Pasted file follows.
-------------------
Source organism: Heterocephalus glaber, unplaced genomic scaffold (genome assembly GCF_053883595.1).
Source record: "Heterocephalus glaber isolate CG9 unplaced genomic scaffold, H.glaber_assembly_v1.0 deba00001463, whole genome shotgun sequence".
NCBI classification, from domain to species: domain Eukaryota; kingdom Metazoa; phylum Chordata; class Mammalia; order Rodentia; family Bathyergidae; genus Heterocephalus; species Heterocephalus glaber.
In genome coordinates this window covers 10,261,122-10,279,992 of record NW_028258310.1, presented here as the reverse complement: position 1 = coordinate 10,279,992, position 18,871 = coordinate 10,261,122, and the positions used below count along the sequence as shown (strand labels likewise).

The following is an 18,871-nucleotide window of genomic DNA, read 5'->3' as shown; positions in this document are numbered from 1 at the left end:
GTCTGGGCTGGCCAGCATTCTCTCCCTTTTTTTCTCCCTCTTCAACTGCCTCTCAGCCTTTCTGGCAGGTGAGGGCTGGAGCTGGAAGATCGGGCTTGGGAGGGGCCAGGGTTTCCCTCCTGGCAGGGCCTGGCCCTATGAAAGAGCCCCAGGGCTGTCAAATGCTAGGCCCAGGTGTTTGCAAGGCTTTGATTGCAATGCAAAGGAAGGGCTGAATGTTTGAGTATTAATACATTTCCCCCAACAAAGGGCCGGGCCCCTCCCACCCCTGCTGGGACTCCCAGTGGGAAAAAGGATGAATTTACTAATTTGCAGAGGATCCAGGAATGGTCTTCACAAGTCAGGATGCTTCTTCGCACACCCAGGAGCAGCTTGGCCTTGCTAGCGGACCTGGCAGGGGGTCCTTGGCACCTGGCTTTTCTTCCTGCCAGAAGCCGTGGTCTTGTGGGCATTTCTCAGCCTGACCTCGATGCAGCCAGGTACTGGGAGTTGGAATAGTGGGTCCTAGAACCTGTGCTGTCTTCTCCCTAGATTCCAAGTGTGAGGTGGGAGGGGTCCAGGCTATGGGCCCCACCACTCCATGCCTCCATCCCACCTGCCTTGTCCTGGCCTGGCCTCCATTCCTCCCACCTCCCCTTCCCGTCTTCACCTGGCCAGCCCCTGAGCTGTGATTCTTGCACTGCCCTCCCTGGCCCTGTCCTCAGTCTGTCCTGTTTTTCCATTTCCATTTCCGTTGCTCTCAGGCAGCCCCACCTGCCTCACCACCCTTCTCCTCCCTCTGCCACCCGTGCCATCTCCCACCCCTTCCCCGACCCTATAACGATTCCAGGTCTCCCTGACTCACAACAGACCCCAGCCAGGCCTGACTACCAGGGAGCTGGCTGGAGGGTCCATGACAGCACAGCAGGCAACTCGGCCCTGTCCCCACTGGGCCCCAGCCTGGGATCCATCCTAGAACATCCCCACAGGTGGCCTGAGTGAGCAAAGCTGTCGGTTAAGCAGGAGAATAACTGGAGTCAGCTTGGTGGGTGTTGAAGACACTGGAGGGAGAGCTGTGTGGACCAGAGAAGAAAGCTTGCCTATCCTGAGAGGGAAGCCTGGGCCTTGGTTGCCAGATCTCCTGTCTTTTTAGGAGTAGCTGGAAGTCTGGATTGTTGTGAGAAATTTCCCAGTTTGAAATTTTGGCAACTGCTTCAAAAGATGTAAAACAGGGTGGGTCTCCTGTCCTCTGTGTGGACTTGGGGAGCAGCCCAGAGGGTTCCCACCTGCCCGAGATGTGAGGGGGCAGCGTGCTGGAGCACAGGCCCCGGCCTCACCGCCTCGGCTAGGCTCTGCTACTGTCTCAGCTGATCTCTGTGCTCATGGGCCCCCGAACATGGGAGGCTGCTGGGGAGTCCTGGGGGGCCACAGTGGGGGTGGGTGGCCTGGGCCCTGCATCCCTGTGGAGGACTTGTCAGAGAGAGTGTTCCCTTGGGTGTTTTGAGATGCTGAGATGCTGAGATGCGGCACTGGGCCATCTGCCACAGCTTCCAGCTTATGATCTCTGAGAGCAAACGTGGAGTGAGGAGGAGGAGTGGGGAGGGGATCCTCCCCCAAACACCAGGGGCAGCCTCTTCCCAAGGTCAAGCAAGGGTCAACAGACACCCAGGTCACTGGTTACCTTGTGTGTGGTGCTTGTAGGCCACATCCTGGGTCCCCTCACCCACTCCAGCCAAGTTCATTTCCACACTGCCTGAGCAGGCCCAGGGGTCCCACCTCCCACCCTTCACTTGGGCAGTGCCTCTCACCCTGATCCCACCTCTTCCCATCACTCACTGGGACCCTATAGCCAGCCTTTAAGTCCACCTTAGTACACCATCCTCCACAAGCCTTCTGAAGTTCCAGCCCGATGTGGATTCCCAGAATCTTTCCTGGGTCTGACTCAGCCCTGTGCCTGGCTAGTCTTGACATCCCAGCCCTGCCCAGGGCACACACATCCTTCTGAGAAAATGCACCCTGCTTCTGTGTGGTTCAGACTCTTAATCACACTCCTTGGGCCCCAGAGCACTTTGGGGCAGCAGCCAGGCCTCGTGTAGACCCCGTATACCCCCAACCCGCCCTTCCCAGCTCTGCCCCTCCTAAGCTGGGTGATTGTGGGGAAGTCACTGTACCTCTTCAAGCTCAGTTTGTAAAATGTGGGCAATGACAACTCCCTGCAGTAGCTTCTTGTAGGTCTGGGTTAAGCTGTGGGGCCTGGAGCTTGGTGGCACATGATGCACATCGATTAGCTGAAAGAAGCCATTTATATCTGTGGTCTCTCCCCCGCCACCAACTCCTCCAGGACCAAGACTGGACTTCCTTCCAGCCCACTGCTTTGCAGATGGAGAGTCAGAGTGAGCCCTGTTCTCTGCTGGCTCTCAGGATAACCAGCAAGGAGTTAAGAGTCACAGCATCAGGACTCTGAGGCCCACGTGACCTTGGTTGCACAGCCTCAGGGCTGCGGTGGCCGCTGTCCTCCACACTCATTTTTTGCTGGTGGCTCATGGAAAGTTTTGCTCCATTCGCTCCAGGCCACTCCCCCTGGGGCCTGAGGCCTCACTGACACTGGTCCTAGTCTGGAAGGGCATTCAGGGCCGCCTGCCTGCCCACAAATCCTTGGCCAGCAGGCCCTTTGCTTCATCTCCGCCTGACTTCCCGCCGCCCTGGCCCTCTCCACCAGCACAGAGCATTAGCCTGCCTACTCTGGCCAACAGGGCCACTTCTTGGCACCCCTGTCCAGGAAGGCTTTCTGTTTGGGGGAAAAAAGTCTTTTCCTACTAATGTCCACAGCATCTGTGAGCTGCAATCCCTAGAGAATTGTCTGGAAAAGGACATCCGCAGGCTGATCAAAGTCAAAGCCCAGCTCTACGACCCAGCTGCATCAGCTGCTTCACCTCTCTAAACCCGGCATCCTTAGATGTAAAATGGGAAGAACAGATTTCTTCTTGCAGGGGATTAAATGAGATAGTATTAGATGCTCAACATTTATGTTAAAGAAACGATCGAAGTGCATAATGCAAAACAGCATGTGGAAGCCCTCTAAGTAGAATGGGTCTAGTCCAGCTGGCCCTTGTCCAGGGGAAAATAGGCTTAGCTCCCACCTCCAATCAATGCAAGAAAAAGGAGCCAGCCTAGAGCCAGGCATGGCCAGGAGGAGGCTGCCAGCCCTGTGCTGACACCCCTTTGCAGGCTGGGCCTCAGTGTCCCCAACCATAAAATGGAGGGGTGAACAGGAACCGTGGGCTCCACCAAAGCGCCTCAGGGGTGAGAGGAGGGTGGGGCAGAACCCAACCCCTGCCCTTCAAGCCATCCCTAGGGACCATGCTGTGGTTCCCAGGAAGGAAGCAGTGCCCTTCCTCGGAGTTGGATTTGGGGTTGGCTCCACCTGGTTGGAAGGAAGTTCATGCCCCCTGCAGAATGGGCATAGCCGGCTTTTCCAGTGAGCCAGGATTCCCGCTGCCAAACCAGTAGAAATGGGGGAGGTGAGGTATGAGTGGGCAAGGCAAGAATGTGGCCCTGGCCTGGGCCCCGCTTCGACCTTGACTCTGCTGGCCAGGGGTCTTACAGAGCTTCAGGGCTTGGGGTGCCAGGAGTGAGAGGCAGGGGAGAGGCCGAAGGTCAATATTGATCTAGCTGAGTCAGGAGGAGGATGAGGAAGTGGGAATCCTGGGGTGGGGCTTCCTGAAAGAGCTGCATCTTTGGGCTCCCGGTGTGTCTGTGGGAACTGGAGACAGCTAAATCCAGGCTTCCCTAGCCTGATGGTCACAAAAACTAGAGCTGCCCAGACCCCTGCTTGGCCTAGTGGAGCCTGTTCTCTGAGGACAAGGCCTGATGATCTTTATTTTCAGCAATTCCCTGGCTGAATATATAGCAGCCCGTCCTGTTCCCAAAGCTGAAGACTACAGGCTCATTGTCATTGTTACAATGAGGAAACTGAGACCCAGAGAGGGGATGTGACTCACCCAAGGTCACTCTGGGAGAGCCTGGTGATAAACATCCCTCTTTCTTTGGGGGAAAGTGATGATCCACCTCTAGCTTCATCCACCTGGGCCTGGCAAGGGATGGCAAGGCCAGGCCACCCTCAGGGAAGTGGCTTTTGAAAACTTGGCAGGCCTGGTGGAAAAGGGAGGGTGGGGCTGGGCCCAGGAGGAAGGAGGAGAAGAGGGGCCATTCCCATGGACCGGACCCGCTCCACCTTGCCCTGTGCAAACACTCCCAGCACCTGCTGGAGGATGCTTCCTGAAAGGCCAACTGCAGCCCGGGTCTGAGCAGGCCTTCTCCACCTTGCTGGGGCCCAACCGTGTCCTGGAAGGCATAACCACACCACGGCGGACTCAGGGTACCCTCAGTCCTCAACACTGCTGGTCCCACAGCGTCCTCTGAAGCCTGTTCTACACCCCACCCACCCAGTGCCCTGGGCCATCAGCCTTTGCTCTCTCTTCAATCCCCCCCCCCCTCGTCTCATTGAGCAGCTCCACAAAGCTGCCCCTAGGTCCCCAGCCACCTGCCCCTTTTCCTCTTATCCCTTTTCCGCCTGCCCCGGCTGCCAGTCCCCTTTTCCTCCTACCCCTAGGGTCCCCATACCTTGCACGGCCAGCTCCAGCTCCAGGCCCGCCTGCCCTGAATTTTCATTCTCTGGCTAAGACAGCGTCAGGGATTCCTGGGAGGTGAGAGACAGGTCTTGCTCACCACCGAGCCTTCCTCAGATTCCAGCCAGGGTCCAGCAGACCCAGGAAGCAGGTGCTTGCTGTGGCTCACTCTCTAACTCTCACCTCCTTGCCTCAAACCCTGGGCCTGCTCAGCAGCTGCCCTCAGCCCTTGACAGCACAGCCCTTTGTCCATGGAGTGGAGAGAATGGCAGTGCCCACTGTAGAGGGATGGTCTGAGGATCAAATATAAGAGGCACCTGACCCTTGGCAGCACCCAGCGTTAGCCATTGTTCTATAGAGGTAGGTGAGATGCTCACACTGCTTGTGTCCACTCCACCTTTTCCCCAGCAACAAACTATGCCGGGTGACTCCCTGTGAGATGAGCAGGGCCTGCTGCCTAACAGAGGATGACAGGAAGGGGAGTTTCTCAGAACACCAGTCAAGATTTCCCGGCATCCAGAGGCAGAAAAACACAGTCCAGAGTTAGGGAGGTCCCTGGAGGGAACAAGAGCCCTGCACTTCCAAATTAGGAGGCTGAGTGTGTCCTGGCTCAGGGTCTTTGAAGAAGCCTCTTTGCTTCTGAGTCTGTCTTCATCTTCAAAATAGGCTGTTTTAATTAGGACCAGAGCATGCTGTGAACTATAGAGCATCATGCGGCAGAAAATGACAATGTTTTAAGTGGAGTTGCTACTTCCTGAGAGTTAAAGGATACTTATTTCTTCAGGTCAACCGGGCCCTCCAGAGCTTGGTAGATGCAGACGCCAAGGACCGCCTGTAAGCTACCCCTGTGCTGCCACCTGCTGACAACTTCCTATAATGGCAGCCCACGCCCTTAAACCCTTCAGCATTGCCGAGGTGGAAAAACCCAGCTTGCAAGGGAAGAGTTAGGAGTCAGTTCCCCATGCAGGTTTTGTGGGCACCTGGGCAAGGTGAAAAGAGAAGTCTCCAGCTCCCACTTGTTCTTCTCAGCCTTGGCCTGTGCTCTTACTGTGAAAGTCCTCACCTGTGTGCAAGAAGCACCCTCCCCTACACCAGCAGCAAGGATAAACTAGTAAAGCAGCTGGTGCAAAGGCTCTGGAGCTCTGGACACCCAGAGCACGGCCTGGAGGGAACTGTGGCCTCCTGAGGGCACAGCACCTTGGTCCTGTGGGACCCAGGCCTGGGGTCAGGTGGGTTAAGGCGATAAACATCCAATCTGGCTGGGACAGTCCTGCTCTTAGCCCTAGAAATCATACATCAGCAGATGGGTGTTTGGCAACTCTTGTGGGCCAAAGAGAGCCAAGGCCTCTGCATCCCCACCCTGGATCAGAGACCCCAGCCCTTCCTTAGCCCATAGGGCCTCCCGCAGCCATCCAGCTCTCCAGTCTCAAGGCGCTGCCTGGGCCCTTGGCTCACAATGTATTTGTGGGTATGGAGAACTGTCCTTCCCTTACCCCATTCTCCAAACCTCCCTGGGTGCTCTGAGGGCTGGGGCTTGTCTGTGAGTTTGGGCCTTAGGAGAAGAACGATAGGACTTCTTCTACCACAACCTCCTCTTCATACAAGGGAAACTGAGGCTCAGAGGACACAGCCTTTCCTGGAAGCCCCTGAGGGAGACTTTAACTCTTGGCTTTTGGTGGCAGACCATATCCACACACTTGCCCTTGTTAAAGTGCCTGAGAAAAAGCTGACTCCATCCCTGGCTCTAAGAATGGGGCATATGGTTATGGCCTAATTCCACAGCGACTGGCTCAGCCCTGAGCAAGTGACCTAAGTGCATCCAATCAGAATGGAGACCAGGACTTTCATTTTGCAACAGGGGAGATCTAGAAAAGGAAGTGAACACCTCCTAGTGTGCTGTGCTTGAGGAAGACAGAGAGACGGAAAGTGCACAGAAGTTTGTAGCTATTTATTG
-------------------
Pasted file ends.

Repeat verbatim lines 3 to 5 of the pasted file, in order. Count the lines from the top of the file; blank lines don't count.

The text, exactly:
NCBI classification, from domain to species: domain Eukaryota; kingdom Metazoa; phylum Chordata; class Mammalia; order Rodentia; family Bathyergidae; genus Heterocephalus; species Heterocephalus glaber.
In genome coordinates this window covers 10,261,122-10,279,992 of record NW_028258310.1, presented here as the reverse complement: position 1 = coordinate 10,279,992, position 18,871 = coordinate 10,261,122, and the positions used below count along the sequence as shown (strand labels likewise).

The following is an 18,871-nucleotide window of genomic DNA, read 5'->3' as shown; positions in this document are numbered from 1 at the left end: